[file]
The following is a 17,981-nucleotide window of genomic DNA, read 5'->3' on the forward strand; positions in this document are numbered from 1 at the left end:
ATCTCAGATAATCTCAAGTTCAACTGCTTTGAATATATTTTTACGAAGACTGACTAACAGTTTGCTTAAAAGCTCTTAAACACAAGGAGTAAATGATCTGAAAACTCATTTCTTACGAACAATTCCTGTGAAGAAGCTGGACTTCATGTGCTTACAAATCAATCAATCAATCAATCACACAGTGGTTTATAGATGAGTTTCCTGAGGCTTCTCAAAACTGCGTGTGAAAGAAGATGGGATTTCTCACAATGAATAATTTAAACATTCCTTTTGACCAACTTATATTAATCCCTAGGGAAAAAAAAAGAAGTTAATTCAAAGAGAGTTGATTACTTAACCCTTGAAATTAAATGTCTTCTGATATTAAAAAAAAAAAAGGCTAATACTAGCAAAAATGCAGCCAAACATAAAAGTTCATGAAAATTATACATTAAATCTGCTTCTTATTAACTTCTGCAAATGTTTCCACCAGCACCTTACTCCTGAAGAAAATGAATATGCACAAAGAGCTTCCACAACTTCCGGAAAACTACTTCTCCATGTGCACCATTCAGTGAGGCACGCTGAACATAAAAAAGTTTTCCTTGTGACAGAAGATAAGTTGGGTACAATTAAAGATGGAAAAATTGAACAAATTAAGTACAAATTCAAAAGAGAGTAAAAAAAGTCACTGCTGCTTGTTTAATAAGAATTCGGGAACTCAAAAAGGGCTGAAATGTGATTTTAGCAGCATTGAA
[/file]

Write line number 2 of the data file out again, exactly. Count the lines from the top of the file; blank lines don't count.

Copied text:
ATCTCAGATAATCTCAAGTTCAACTGCTTTGAATATATTTTTACGAAGACTGACTAACAGTTTGCTTAAAAGCTCTTAAACACAAGGAGTAAATGATCTGAAAACTCATTTCTTACGAACAATTCCTGTGAAGAAGCTGGACTTCATGTGCTTACAAATCAATCAATCAATCAATCACACAGTGGTTTATAGATGAGTTTCCTGAGGCTTCTCAAAACTGCGTGTGAAAGAAGATGGGATTTCTCACAATGAATAATTTAAACATTCCTTTTGACCAACTTATATTAATCCCTAGGGAAAAAAAAAGAAGTTAATTCAAAGAGAGTTGATTACTTAACCCTTGAAATTAAATGTCTTCTGATATTAAAAAAAAAAAAGGCTAATACTAGCAAAAATGCAGCCAAACATAAAAGTTCATGAAAATTATACATTAAATCTGCTTCTTATTAACTTCTGCAAATGTTTCCACCAGCACCTTACTCCTGAAGAAAATGAATATGCACAAAGAGCTTCCACAACTTCCGGAAAACTACTTCTCCATGTGCACCATTCAGTGAGGCACGCTGAACATAAAAAAGTTTTCCTTGTGACAGAAGATAAGTTGGGTACAATTAAAGATGGAAAAATTGAACAAATTAAGTACAAATTCAAAAGAGAGTAAAAAAAGTCACTGCTGCTTGTTTAATAAGAATTCGGGAACTCAAAAAGGGCTGAAATGTGATTTTAGCAGCATTGAA